You deconstruct and fracture various things in the making of the project. By doing so, you’re able to highlight various elements of your art. Can you speak to that a bit?
As a point of departure, I knew I wanted to work with video in a spatial manner, using LED screens and fracturing them. This allows for the film to not only be presented in the space, but to undergo a fracturing that is simultaneous to the dismantling of the bodies on the screens. This dismantling is, in essence, a blurring, an attempt to expand the different kinds of categories of the body. Dancers’ bodies are hyper-able bodies, but here they are passive, yet micro-managed by a MIDI program. In that sense, the work also speaks to an erasure of borders between the able and the disabled body, which enters into conversation around cyborgs, disability studies, and queer theory.
There are wires attached to the muscles of the bodies that appear on the screens. The wires are then fed the music, which causes contractions when a node is played. At the same time, there are electrical wires on the exhibition floor in the space creating another circuit in space that supplies the LED panels with the images of dancers’ bodies, filtered as detached parts.
I’ve also been thinking of Bruno Latour a bit and when he said, “The distinction between objects and subjects is not primordial. It does not designate different domains in the world: it is rooted in the fracture of action.”
What was it like to disassemble the LED panels?
With the LED panels and tiles, it was necessary to hack the circuits and the system, because it is not designed for this type of fracturing. We essentially had to manufacture and create custom-made cables in order to get the desired effect and make the material more workable.
What about Fauré’s Op.50 led to your decision to use it? Can you tell us about the very moment that you knew that you wanted to use it?
Fauré’s Op. 50 is a sweeping Romantic composition that is both delicate and robust, highly emotional and very recognizable. It’s a style somewhat associated with ballet and could be used in daily classes during barre exercises. The initial composition included a choral portion whose lyrics were a poem on the helplessness of man. I was interested in pairing this layered music with very technical and pared-down visual elements, while still preserving a sense of lushness that is then deconstructed. The music is so emotional, but this affect then is transferred not into an emotional performance by the dancers, but instead manifests as controlled muscle contractions. In a way, it is similar to how a choreographer designates how they want a role or piece interpreted and performed, but here it is deconstructed.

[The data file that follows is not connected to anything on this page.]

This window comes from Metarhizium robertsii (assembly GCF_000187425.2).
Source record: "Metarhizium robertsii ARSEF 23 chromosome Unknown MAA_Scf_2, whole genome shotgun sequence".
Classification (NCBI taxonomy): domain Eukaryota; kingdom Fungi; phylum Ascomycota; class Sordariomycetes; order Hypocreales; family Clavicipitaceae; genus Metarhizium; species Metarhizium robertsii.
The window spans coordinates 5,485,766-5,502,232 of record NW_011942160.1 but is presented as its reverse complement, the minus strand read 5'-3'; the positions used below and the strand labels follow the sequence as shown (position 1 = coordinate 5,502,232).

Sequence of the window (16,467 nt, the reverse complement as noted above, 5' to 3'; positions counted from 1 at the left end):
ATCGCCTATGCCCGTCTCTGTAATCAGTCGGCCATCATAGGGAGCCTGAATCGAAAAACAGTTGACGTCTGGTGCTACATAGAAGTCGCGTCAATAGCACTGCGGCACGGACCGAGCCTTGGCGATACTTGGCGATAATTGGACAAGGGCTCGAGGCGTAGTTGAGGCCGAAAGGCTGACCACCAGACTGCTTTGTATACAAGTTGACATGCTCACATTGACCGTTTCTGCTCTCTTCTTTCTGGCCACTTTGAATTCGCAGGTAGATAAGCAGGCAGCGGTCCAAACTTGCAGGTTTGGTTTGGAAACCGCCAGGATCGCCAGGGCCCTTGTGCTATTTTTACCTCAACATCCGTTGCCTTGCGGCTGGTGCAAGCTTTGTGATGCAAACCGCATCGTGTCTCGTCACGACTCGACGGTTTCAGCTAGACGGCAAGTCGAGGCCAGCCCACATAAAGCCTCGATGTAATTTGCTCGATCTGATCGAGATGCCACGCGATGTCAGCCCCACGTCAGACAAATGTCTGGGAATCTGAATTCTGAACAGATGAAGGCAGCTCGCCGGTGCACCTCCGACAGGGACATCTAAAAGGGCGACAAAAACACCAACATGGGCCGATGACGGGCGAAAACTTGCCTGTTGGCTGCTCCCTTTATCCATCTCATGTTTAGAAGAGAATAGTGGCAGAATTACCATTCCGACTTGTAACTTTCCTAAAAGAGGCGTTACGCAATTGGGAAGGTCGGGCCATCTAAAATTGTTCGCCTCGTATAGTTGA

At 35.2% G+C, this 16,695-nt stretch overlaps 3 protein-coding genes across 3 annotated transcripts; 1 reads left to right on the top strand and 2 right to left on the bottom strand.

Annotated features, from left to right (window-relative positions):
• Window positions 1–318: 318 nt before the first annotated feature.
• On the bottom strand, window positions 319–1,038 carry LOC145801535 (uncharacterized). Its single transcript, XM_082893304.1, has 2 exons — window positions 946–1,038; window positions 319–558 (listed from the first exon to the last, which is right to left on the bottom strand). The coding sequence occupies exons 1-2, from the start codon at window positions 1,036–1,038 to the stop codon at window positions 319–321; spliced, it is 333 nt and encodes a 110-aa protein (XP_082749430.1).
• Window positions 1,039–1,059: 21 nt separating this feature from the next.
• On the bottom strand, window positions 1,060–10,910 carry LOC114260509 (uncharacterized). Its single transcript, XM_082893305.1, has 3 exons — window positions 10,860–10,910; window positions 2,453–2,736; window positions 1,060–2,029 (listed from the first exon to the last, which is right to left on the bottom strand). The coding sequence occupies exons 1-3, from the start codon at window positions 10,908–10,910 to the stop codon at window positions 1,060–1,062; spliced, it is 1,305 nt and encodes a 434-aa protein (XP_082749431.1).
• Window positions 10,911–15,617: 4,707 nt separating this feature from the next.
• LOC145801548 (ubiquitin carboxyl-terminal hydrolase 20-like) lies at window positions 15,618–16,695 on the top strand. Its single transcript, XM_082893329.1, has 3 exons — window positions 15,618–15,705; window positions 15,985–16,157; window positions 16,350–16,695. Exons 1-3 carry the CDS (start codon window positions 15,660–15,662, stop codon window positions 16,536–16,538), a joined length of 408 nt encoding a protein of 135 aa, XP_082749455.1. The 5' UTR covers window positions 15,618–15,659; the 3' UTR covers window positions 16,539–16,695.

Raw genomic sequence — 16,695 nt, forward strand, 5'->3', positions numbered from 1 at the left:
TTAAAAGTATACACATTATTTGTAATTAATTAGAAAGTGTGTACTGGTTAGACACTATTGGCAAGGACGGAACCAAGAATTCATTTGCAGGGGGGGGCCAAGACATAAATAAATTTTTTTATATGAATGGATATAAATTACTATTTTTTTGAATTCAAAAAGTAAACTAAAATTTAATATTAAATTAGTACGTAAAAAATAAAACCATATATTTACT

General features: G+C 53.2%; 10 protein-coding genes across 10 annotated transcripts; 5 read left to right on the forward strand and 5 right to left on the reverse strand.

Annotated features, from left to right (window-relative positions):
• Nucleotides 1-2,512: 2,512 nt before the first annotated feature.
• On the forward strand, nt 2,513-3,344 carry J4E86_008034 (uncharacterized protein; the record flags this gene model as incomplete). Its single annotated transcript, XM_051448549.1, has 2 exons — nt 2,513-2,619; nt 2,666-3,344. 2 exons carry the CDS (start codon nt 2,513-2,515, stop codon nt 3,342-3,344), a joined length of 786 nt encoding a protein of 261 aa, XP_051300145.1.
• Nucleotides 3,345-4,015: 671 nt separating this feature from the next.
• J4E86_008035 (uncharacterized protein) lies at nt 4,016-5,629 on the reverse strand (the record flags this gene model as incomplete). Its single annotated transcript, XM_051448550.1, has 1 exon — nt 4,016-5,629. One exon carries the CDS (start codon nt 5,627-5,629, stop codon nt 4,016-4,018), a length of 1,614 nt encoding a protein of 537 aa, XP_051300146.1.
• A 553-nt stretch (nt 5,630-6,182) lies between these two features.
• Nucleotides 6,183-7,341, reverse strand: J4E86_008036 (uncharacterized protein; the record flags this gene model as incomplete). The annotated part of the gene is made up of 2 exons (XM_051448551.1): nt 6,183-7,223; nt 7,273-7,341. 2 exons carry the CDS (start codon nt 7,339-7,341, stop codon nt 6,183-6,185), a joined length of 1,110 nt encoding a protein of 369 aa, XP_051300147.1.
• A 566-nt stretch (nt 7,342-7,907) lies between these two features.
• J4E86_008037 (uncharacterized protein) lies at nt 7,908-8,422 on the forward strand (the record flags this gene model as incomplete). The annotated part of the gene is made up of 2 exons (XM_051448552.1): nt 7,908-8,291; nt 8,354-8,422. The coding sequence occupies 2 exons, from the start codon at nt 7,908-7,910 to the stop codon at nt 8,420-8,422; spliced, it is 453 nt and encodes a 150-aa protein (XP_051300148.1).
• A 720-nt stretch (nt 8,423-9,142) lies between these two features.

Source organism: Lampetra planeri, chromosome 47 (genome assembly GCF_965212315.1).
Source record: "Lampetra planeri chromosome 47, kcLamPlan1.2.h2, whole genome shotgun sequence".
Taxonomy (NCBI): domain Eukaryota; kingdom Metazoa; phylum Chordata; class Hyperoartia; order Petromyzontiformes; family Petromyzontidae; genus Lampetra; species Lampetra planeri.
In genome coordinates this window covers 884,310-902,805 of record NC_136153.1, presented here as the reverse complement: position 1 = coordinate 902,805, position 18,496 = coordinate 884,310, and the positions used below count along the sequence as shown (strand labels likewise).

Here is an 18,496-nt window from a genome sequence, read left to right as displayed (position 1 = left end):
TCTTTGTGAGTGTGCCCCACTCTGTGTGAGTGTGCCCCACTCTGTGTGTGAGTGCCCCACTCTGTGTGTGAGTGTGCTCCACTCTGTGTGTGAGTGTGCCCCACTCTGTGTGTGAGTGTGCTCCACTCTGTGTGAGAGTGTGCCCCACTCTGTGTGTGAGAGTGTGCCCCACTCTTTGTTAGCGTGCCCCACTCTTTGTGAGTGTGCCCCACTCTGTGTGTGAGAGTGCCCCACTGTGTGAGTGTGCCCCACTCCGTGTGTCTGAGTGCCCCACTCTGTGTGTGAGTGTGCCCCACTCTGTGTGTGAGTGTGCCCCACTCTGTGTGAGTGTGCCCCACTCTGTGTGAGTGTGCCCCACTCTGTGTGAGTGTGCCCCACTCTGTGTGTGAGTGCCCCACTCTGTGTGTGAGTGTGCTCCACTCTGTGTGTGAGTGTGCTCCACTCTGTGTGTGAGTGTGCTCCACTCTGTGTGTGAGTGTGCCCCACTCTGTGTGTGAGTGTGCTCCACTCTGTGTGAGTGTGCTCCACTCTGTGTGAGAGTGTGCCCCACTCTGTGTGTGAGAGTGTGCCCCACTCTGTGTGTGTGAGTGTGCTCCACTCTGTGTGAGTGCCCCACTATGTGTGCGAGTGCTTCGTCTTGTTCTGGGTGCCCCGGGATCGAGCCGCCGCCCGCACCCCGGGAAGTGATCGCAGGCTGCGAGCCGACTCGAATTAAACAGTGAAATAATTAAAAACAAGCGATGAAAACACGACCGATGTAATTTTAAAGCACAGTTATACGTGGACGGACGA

Fauré was persuasive to me, because his music is often described as a bridge between Romanticism and Modernism. In some ways, my project links forces of the present day, while recalling this sense of helplessness. Technology and the artificial co-exist with the organic. The human body, whether real in the flesh or embodied and fetishized through the screen, is something both natural and manipulated in our times; it is idealized and erased while still possessing agency and acceptance. The human body is also subject to impossible standards and bias.
How was it working with August Rosenbaum to engineer Op. 50 and, again, take it apart it so that it had the effect you wanted it to possess?
Working with August is always a pleasure, because he understands so much of what I want without a need for explicit communication for every detail. I find most of my successful collaborations are like that: there is an unspoken understanding and shared conceptualization of the project. That being said, it required a great deal of experimentation down to the finish line as we also had to program it with the electronic stimulation devices. It’s a bit like doing a synth patch, but obviously it’s not using typical channels, and it was a lot of trial and error.
What was really interesting about working with August to deconstruct the music was that it was midi-programming. And when listening while testing and shooting, we only heard a fragment of the piece, certain notes, which were linked to the e-stim devices. It was not until day of install that we finally heard the piece coming back together, as a whole. Once you take one LED sculpture out of the circuit or system, certain notes will then be missing. So the fragmentation is not only visual, but also musical. It works together but also independently.
How did you get involved with the American Ballet Theater for this project?